I am concerned about the prevailing high inflation in the economy. Inflation erodes real income. It hurts the marginalized and the poor segment of our society the most. But, I am at the same time very optimistic that the inflation rate will come down to a moderate level of 5-6% in the coming months. The average inflation in June at 10.55% was marginally higher as compared to the inflation of 10.16% during May 2010 partly because of the fuel price hike. The inflation rate of some of essential items is moderating.  As per the latest WPI indices released on 3rd June, cereals inflation is now about 6% compared to previous year’s 12%.  Items like pulses and milk have been contributing significantly towards food inflation and all efforts are being made to increase the availability of these items and the government has already put in place long term strategy to increase the production of the items for which demand is consistently increasing with the rise in the income level in general.  

            In view of the   recovery during 2009-10, this year in my budget for 2010-11, I initiated a partial roll back of stimulus measures and a resumption of the fiscal consolidation process by pegging fiscal deficit at 5.5 per cent of GDP. The Medium Term Fiscal Policy Statement 2010-11 has provided the roadmap with fiscal deficit declining to 4.8 per cent of GDP in 2011-12 and further to 4.1 per cent of GDP in 2012-13. So far we are on target and our revenue and expenditures streams are flowing as planned. Revenue realization so far has been satisfactory.


            We have initiated the reforms in the Direct Taxes and as per our commitment; we placed the Draft Direct Tax Code as well as revised discussion paper in the public domain. In the revised discussion paper, we have addressed the areas of concern raised by trade and industry. In the Draft Direct Tax Code, it has been our endeavour to incorporate the best global practices and to use innovative methods for attaining equity—vertical and horizontal, ensure growth with sustainability, create stable fiscal eco-system and have well regulated free markets. The new Direct Tax Code will also take into account established and time tested practices which have withstood judicial scrutiny.  We want to present the stakeholders with a taxation regime which is simple and broad based leading to lowering of tax rates, better tax compliance and reduced litigation. The draft DTC after taking into account the suggestion  on revised discussion paper is under legislative drafting.  I intend to introduce draft DTC in monsoon   session of parliament. I would like to thank the trade and industry and their representatives for their active participation in shaping this historic legislation which will make Indian trade and industry globally competitive.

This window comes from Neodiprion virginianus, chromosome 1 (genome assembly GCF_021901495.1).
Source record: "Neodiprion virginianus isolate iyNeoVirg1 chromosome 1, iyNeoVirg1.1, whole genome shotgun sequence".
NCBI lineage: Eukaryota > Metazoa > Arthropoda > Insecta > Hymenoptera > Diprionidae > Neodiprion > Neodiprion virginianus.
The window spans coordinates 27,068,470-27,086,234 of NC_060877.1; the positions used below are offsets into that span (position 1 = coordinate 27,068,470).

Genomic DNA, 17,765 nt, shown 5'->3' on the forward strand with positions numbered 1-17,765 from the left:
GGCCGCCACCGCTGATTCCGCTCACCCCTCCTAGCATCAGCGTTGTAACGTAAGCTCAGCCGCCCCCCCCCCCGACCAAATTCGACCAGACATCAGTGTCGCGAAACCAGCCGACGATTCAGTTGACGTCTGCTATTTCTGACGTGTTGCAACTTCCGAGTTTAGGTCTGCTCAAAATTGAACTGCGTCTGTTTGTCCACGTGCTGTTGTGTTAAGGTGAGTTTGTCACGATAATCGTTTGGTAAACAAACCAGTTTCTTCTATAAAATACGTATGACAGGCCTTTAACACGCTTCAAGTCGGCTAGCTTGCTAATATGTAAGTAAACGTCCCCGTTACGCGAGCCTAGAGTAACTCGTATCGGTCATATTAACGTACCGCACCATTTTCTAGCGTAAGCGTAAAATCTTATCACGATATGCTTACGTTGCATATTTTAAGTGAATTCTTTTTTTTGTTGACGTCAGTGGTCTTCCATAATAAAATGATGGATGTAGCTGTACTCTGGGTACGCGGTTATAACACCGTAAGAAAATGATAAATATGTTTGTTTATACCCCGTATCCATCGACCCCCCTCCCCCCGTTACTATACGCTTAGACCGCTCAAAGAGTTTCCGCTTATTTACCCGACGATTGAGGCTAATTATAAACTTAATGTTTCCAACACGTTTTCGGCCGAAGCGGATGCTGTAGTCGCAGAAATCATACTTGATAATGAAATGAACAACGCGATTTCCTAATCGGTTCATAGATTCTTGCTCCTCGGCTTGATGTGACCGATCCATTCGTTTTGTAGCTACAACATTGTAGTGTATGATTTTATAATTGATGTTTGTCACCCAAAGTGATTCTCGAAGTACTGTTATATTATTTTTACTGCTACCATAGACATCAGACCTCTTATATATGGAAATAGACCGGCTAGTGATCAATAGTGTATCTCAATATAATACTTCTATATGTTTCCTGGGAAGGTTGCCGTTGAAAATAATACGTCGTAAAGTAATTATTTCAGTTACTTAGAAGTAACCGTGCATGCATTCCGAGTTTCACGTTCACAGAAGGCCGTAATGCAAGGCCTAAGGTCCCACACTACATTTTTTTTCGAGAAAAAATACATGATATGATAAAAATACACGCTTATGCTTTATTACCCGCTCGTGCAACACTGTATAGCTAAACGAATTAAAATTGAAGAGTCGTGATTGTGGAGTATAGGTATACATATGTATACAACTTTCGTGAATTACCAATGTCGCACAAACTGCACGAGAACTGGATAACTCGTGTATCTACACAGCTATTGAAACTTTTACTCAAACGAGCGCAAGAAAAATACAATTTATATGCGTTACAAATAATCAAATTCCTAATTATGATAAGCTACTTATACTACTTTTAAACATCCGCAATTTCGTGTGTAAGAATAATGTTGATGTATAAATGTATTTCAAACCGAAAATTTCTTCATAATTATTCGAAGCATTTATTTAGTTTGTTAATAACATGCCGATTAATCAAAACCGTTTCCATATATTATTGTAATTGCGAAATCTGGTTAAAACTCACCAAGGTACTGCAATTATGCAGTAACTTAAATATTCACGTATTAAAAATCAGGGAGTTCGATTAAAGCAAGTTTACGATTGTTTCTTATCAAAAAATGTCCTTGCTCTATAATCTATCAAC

We have also initiated the reforms in Indirect Taxes. We have worked with great perseverance in coordination with Empowered Committee of State Finance Ministers over the last 3-4 years to clear the way for the launch of this reform in the realm of indirect taxes. Given the size and complexity of our economy and our deep commitment to the values of pluralism, federalism and democracy I would say that this dialogue has moved at a satisfactory pace.  Yesterday, I met Empowered Committee of State Finance Ministers and we were able to develop convergence on many contentious issues.  A Draft Constitutional Amendment has been prepared and shared with the Empowered Committee of State Finance Ministers.  We are looking forward to constructive suggestion from Empowered Committee on this landmark legislation, which will change the existing landscape of existing taxation power of Centre and State and will also set an innovative  precedence for cooperative fiscal federalism. 

            I would like to share with you some of the proposals, which we have made to Empowered Committee.  On the issue of exemption threshold under GST, we have proposed that the exemption threshold for both goods and services under both components of GST i.e. CGST and SGST should be uniform at Rs. 10 lakh. For the same reason, the threshold for compounding for small dealers should also be uniform under CGST and SGST whether it is fixed at Rs. 50 lakh of turnover per annum or Rs. 1 crore per annum. Of course, we must not lose sight of one of the critical deliverables of GST viz. that it should result in considerable simplification for small dealers so that compliance is easy and assured.

            The Information Technology infrastructure is a pre requisite to harness the benefits of GST for consumer, industry and governments.  For this, Tax Advisory Group for Unique Projects (TAGUP) headed by Shri Nandan Nilekani, Chairman, UniqueIdentification Authority of India has proposed a detailed roadmap and strategy for putting in place the requisite IT Infrastructure to handle work related to GST. Since this infrastructure needs to be in place well before the actual introduction of GST in April next year, we have constituted an empowered Group chaired by Dr. Nilekani with joint representation from the Centre and the States which would be authorized to take decisions  about necessary IT parameters. This would help us in freezing one of the critical elements for successful role out of GST from 1st April 2011.